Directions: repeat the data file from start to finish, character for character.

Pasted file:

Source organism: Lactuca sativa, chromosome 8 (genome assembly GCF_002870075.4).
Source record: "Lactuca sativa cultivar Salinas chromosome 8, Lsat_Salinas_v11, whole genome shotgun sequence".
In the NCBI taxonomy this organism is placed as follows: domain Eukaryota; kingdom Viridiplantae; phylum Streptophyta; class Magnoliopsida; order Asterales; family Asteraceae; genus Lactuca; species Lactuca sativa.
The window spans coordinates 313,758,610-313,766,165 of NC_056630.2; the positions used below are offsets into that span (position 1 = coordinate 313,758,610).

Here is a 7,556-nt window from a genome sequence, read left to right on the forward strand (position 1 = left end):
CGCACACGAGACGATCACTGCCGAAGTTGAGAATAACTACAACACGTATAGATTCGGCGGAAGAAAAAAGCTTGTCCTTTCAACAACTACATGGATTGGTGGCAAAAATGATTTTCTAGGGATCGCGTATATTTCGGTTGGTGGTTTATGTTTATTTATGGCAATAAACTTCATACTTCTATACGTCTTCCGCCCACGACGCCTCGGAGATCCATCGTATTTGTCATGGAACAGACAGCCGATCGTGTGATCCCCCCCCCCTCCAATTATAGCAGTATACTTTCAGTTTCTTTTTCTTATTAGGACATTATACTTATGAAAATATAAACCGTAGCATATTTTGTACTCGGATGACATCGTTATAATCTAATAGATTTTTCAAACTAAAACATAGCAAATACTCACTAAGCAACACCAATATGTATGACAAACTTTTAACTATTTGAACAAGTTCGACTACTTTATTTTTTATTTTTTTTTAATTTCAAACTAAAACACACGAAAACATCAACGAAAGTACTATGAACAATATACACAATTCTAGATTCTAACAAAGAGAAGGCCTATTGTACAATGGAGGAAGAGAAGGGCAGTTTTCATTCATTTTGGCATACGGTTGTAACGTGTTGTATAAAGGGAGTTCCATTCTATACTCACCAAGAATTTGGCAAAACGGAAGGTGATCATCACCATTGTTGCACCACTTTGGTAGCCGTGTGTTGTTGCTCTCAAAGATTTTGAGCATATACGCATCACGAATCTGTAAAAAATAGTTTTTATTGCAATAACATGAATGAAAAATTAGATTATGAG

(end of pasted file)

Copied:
Source organism: Lactuca sativa, chromosome 8 (genome assembly GCF_002870075.4).
Source record: "Lactuca sativa cultivar Salinas chromosome 8, Lsat_Salinas_v11, whole genome shotgun sequence".
In the NCBI taxonomy this organism is placed as follows: domain Eukaryota; kingdom Viridiplantae; phylum Streptophyta; class Magnoliopsida; order Asterales; family Asteraceae; genus Lactuca; species Lactuca sativa.
The window spans coordinates 313,758,610-313,766,165 of NC_056630.2; the positions used below are offsets into that span (position 1 = coordinate 313,758,610).

Here is a 7,556-nt window from a genome sequence, read left to right on the forward strand (position 1 = left end):
CGCACACGAGACGATCACTGCCGAAGTTGAGAATAACTACAACACGTATAGATTCGGCGGAAGAAAAAAGCTTGTCCTTTCAACAACTACATGGATTGGTGGCAAAAATGATTTTCTAGGGATCGCGTATATTTCGGTTGGTGGTTTATGTTTATTTATGGCAATAAACTTCATACTTCTATACGTCTTCCGCCCACGACGCCTCGGAGATCCATCGTATTTGTCATGGAACAGACAGCCGATCGTGTGATCCCCCCCCCCTCCAATTATAGCAGTATACTTTCAGTTTCTTTTTCTTATTAGGACATTATACTTATGAAAATATAAACCGTAGCATATTTTGTACTCGGATGACATCGTTATAATCTAATAGATTTTTCAAACTAAAACATAGCAAATACTCACTAAGCAACACCAATATGTATGACAAACTTTTAACTATTTGAACAAGTTCGACTACTTTATTTTTTATTTTTTTTTAATTTCAAACTAAAACACACGAAAACATCAACGAAAGTACTATGAACAATATACACAATTCTAGATTCTAACAAAGAGAAGGCCTATTGTACAATGGAGGAAGAGAAGGGCAGTTTTCATTCATTTTGGCATACGGTTGTAACGTGTTGTATAAAGGGAGTTCCATTCTATACTCACCAAGAATTTGGCAAAACGGAAGGTGATCATCACCATTGTTGCACCACTTTGGTAGCCGTGTGTTGTTGCTCTCAAAGATTTTGAGCATATACGCATCACGAATCTGTAAAAAATAGTTTTTATTGCAATAACATGAATGAAAAATTAGATTATGAG